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The false data supporting land expropriation


With reference to your editorial “ Why South Africa needs land reform legislation” (August 27): the issue needs rational debate, founded on facts — a standard to which not only Donald Trump must be held. Consider the widely-cited distortion of data on South African landholding. Contrary to your editorial, an official audit did not find that “72 per cent of farms and agricultural holdings in SA are owned by whites and 24 per cent by non-whites”, nor that only 4 per cent of the latter are black Africans. The “audit” revealed that assigning a racial identity to ownership was impossible for over two-thirds of rural land (note, too, the information refers to acreage, not farm units, as you imply). This is because most is owned by the state, and by companies, trusts and community property associations. The figures you cite refer only to land held by private individuals, registered at the deeds office (about 31 per cent of the country). These figures reflect past and current practices. Under colonial and apartheid rule, freehold title was typically denied to Africans. Land they did have access to was held “in trust”, by the state or by traditional leaders. This has continued since 1994. Thus, most of the landholdings to which Africans have “access” — and most land transferred to them via reform initiatives (around 6 per cent of the country’s area) — are not reflected, racially, in the audit. Such false data support a narrative that land reform has failed to such an extent that only deeply intrusive state power over property rights can succeed — hence the demand for expropriation without compensation. In this lies a great danger. Would it be limited to “unused land, derelict buildings, purely speculative land holdings, or circumstances where occupiers have strong historical rights and title holders do not occupy or use their land”? Possibly. But as yet, the only certainty seems to be that the ruling party is intent on implementing this policy. No firm plans have been advanced, and only vague, non-binding assurances. It is being vigorously promoted by many political leaders and shows every sign of developing a momentum that will be difficult to contain. Indeed, despite President Cyril Ramaphosa’s call for debate, he recently announced his party’s intention to amend the bill of rights to make the state’s right to take property without compensation “more explicit”. And this before mandatory public hearings had been completed. The implications are not encouraging.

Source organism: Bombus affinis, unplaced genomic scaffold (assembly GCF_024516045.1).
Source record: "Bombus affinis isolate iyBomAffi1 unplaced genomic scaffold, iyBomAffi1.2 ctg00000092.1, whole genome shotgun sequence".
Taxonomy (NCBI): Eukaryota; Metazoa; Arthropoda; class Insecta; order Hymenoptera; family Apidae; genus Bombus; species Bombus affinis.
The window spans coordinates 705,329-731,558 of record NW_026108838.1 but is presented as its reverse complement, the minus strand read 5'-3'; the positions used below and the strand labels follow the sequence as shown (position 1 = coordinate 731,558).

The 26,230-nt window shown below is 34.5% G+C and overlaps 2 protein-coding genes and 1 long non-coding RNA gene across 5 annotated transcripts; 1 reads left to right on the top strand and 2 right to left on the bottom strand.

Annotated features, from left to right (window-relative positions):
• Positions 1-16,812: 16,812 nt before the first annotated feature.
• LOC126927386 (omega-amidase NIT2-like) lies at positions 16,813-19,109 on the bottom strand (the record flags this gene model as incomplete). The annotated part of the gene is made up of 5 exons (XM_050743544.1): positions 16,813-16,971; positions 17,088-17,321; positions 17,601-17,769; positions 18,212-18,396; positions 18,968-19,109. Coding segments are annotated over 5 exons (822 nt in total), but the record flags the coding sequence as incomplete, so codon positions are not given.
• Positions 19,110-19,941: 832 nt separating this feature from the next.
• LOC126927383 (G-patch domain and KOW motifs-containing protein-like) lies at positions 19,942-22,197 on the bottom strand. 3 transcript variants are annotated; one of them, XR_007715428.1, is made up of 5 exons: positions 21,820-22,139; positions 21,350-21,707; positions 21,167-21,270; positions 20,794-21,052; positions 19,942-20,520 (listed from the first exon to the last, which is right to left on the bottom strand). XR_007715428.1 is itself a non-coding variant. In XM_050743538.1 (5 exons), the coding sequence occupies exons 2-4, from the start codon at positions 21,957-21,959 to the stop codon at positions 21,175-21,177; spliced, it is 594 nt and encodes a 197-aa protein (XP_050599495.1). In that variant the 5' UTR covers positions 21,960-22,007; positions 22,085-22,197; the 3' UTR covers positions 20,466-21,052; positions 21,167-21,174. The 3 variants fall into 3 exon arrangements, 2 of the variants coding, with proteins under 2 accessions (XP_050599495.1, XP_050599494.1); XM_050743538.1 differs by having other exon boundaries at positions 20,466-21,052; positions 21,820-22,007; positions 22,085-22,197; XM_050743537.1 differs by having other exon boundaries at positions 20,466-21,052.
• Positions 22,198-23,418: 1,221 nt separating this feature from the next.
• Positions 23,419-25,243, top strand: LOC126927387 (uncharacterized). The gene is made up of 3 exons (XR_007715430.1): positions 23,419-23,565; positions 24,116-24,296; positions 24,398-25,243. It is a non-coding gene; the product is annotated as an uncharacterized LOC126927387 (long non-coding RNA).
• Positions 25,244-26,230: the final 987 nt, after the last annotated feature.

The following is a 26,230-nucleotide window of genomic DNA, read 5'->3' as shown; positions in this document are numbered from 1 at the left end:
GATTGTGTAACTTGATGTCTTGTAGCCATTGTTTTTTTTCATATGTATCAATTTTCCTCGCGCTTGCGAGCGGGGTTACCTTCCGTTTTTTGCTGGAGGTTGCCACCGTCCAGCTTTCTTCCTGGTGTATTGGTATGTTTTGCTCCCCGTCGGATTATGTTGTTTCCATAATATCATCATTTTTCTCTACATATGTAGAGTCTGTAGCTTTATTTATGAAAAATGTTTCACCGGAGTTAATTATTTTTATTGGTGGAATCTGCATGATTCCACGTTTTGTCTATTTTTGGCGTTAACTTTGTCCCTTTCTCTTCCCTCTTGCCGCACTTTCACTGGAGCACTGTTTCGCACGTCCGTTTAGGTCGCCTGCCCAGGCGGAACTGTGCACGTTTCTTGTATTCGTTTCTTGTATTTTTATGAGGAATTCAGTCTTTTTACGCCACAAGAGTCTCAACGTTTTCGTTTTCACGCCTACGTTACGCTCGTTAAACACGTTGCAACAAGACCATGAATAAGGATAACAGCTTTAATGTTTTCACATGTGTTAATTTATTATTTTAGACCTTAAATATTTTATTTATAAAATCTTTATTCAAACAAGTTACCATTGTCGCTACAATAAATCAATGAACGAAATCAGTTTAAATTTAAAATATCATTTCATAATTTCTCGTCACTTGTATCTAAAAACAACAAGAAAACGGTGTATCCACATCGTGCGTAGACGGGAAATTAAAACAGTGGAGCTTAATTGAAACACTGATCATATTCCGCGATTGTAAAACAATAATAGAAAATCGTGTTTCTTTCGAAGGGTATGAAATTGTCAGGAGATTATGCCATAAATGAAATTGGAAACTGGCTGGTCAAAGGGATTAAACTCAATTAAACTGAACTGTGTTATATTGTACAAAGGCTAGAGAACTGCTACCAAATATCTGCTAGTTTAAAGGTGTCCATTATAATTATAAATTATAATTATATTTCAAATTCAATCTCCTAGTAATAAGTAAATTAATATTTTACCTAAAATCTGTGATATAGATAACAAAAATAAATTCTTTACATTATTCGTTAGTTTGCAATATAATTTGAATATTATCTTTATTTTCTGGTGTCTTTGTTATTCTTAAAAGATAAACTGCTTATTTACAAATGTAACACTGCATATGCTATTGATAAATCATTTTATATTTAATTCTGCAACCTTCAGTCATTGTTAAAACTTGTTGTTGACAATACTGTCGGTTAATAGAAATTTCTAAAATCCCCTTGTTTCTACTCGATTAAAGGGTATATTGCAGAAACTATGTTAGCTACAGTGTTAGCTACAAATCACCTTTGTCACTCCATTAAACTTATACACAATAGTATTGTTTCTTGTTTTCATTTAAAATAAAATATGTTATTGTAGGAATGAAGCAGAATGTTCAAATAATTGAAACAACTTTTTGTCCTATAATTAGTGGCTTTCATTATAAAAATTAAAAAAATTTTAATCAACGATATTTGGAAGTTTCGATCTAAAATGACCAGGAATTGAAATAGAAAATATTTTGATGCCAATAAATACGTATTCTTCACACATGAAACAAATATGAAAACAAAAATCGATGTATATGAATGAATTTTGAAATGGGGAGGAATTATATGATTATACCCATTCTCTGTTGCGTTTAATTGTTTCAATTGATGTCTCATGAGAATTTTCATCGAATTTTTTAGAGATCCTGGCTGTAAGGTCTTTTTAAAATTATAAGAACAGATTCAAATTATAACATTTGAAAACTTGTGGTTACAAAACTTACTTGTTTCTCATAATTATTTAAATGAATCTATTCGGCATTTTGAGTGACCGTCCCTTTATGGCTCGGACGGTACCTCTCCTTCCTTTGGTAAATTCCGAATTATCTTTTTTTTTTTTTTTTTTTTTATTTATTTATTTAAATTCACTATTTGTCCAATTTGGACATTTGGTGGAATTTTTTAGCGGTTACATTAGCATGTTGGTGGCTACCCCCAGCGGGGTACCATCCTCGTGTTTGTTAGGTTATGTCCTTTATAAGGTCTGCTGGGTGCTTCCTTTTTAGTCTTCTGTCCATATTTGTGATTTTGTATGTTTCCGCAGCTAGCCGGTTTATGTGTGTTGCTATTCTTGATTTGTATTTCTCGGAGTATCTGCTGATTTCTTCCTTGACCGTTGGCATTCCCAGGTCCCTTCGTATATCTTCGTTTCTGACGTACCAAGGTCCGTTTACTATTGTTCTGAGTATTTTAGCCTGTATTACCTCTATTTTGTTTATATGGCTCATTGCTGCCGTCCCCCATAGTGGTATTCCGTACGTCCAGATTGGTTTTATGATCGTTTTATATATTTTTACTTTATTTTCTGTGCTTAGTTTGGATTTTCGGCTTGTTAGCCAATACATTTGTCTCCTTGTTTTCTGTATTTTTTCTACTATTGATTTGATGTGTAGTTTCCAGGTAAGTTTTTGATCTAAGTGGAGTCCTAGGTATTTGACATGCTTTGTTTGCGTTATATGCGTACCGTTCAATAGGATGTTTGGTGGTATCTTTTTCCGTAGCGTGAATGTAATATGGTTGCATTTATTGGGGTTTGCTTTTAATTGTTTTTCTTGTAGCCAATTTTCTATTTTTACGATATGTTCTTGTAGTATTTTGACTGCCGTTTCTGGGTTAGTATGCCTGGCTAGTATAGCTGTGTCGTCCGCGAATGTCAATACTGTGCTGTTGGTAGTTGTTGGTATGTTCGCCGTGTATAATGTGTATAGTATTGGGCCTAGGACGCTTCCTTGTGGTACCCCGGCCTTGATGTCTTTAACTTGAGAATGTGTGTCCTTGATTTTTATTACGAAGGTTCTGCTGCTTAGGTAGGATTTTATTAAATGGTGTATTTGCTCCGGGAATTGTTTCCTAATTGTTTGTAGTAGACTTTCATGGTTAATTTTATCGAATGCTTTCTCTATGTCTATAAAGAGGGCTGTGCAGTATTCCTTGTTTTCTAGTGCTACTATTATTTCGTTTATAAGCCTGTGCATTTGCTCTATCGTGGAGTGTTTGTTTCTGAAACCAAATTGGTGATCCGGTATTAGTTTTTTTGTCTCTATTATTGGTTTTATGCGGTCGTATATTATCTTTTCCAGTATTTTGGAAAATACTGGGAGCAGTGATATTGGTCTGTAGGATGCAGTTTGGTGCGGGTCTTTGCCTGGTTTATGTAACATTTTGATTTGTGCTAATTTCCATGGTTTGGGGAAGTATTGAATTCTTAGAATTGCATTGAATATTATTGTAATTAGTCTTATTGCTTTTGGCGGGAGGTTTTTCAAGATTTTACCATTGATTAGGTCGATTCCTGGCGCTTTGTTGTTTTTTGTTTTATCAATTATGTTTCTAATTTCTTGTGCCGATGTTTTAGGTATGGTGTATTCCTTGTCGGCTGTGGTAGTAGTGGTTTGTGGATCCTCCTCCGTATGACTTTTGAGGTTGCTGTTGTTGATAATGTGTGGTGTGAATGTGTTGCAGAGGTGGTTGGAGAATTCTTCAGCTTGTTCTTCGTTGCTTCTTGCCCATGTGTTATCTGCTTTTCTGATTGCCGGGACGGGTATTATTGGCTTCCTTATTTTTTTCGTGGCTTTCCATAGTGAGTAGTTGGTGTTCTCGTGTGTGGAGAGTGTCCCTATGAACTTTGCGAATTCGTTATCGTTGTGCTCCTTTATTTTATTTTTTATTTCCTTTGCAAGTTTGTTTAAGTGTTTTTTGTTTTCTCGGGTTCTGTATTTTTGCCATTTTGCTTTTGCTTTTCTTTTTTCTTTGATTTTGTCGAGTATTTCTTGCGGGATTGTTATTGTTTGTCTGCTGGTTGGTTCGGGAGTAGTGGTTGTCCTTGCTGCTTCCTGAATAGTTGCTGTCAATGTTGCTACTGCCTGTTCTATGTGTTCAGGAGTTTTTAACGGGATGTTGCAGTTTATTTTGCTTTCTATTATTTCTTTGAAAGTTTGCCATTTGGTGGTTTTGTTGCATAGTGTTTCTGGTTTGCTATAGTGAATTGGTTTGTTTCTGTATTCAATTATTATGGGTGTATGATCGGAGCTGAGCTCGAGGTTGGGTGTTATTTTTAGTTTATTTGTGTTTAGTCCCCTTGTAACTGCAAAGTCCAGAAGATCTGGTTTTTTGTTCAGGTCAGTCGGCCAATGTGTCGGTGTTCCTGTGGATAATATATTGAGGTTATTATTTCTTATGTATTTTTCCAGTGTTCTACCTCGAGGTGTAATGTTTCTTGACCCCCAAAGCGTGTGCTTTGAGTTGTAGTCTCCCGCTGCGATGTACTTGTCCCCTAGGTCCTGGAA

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DEAD7

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Taking the land wasn't the way to go in my opinion. Its highly unlikely the state will be able to produce the returns the cac farmers were seeing for some time.
I would have liked them to target the cacs profits.
 

Secure Da Bag

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Taking the land wasn't the way to go in my opinion. Its highly unlikely the state will be able to produce the returns the cac farmers were seeing for some time.
I would have liked them to target the cacs profits.

Land inequality leads to income inequality, so they might as well take the land. Also, there should a skills program in place anyway to replace those farmers already put in place.
 

DEAD7

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Land inequality leads to income inequality, so they might as well take the land. Also, there should a skills program in place anyway to replace those farmers already put in place.
I doubt this is the case, and sadly I doubt inequality will be reduced by this...a cac tax used to subsidize native blacks would likely have done more short term... while giving the cacs both incentive and time to leave on their own. Win-win.